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No ‘Ordinary’ Friend

The story of Sylvia Pott began in 1930 when Miss Foote married Mr. Hand at the Swarthmore Friends Meeting House.

Sylvia’s mother, Eleanor Foote ’25, grew up a block from campus in an expansive home whose core had once been the town water tower. A lively young woman from a Quaker household, she loved the College, where she made lifelong friends and was captain of the field hockey team. At a time when few women had much formal education beyond high school, “Footie” went to graduate school at Cornell, where she met her future husband, David Hand, on a blind date.

Sylvia was the couple’s first child. Her happy early years were spent in Ithaca, N.Y., where her father taught biochemistry at Cornell. Multiple moves later, Sylvia applied to Swarthmore from Geneva, N.Y., convinced the admissions committee took an interest in her because her new town seemed “like a foreign country.”

When she arrived at Swarthmore in 1948, the ratio of men to women was 2 and a half to 1, “nice when you entered as a freshman,” she notes. Like her mother, Sylvia had many friends and an active life that included playing volleyball and tennis, singing in the student musical, and tackling hard academic work. She majored in psychology, which she “endured” rather than enjoyed, focused as it was on “statistics and running rats in mazes” instead of her preference, social psychology.

Again following in “Footie’s” footsteps, Sylvia went on to graduate school at Cornell, where she found a version of psychology more compatible with her interests, earning a master’s degree in child development and family relations. She met and married her husband, Gordon Pott, shortly afterward.

“It was love at first sight,” she says.

Within a few years, they had a thriving family of four children and settled in Summit, N.J., a community they chose specifically for its diversity.

“I am very proud of the fact that I was an at-home mother,” she says. “When [the media] started saying ‘working mothers,’ they weren’t thinking of people in the home who were working 15 hours a day to take care of the kids.”

She did, however, work part-time outside the home beginning when her youngest child was 3. Sylvia taught preschool for 16 years, a job she loved. Later, she enjoyed working at Summit High School helping older kids from multiple backgrounds—some of whom were her former preschoolers—find employment.

Sylvia and her husband retired to Cape Cod nearly a quarter of a century ago.

“I still play tennis and platform tennis outdoors, unless it’s 20 degrees,” she says. “That’s the limit!”

Another of Sylvia’s favorite activities is singing with a small group at local nursing homes and talking to the residents post-performance.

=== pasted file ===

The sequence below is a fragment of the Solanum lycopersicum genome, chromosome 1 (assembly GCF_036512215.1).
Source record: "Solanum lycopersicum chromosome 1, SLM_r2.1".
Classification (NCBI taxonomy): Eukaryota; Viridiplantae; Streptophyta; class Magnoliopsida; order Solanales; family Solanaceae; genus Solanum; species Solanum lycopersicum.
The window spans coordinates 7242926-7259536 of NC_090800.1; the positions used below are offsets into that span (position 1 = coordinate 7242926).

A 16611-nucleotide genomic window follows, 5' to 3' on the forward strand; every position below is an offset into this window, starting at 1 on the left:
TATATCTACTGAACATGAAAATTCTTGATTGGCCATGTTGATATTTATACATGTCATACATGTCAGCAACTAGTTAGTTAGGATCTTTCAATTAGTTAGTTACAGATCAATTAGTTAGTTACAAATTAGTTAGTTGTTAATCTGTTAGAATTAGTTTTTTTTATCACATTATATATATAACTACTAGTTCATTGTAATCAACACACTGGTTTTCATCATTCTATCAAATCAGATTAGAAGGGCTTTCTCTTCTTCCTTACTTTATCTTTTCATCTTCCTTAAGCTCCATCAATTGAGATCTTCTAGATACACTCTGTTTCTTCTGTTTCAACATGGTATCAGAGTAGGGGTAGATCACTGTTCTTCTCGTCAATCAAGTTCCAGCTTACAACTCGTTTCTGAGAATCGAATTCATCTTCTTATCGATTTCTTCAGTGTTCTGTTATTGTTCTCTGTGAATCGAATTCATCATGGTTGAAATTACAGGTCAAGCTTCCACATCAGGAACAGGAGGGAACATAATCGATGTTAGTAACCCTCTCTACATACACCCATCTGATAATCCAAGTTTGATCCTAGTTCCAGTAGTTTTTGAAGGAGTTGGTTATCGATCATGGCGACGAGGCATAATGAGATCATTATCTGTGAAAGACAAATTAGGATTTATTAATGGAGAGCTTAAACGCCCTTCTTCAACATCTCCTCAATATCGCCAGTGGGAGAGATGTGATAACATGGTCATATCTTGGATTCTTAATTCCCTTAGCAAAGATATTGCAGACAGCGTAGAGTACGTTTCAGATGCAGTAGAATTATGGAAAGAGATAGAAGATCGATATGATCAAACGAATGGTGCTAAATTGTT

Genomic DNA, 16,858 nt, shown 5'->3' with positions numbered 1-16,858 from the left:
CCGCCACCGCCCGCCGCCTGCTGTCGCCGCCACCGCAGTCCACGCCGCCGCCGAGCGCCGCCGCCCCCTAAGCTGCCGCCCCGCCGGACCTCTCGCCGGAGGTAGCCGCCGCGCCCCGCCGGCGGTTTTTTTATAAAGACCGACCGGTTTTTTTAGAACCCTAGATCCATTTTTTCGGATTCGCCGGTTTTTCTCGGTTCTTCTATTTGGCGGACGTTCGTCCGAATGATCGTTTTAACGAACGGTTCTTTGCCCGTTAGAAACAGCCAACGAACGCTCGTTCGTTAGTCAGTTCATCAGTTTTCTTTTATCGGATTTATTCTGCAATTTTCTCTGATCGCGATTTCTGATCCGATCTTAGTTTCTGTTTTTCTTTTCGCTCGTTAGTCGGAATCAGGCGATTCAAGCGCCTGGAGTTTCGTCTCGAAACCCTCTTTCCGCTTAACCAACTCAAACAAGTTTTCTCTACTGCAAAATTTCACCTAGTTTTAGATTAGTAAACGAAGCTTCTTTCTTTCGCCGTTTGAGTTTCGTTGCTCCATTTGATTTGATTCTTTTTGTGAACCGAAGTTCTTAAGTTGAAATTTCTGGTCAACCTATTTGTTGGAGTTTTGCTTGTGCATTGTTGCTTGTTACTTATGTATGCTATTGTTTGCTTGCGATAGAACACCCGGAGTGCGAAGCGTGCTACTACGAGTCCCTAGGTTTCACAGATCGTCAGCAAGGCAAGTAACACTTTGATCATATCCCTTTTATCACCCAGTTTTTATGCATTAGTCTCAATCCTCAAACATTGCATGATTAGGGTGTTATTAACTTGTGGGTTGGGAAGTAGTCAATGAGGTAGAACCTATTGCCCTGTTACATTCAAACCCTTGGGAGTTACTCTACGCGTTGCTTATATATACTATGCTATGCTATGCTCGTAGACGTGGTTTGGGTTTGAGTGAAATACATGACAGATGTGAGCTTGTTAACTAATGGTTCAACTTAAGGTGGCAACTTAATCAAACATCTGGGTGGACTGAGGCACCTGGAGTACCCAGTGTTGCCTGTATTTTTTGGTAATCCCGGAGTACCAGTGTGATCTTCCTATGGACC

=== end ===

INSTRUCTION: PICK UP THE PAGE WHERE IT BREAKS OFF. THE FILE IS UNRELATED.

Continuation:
“One receives more than one gives,” says Sylvia. “Music is a great connector for all ages.”

Remarkably, when Sylvia attended the College “there was no music department…no chorus,” she laments, “and look at the music department now!—I just ache, wishing it had been that way when I was there!”

In her time, Swarthmore was an “ivory tower, for sure,” Sylvia says. “The one person who might have been considered NOT Caucasian was a girl from Hawaii…That was it for the entire College!” Yet somehow the school “made me appreciate diversity even though I was not directly exposed to it. Philosophically, it became part of me forever.”

In addition to the critical role that belief played in choosing where to raise children, it was an important factor in Sylvia’s decision to open her Cape Cod home to many international students and others in need of a temporary place to stay. Also, by using her house as a bed & breakfast, Sylvia raises funds for a group called the Philanthropic Educational Organization (PEO) Sisterhood, which promotes educational opportunities for women worldwide.

She finally was able to attend a College reunion in 2017—her 65th. Sylvia and the only other classmate present carried each end of their class banner, feeling proud and pleased to be there. Prior to that reunion, Sylvia maintained her strong ties to the College as class secretary for many years. Since alumni who sent information for class notes tended to focus on their achievements, she developed a strong sense that “no one knew there were quite ordinary people at Swarthmore.”

Counting herself among the latter group, she writes:

“A note about my quite ordinary but happy life: On behalf of anyone else who has never published a book or run a company, I feel the need to say how much Swarthmore formed my adult life and thought. It laid the groundwork from my grandmother, who lived in town, to my mother, class of ’25, to my own beliefs of Quaker simplicity, intellectual curiosity, individuality and acceptance of different viewpoints. I am really the person I am today at age 86 mainly due to my Swarthmore background! I never thought of applying anywhere else. Little did I know how challenging this college would be and how competitive to get into but I worked hard and learned so much.

A good marriage to Roger Pott’s ’52 brother Gordon, resulted in four wonderful children, seven grandchildren, five great-grandchildren. Who could ask for anything more? Well, perhaps that one of them would have chosen Swarthmore College!”

Swarthmorean Lives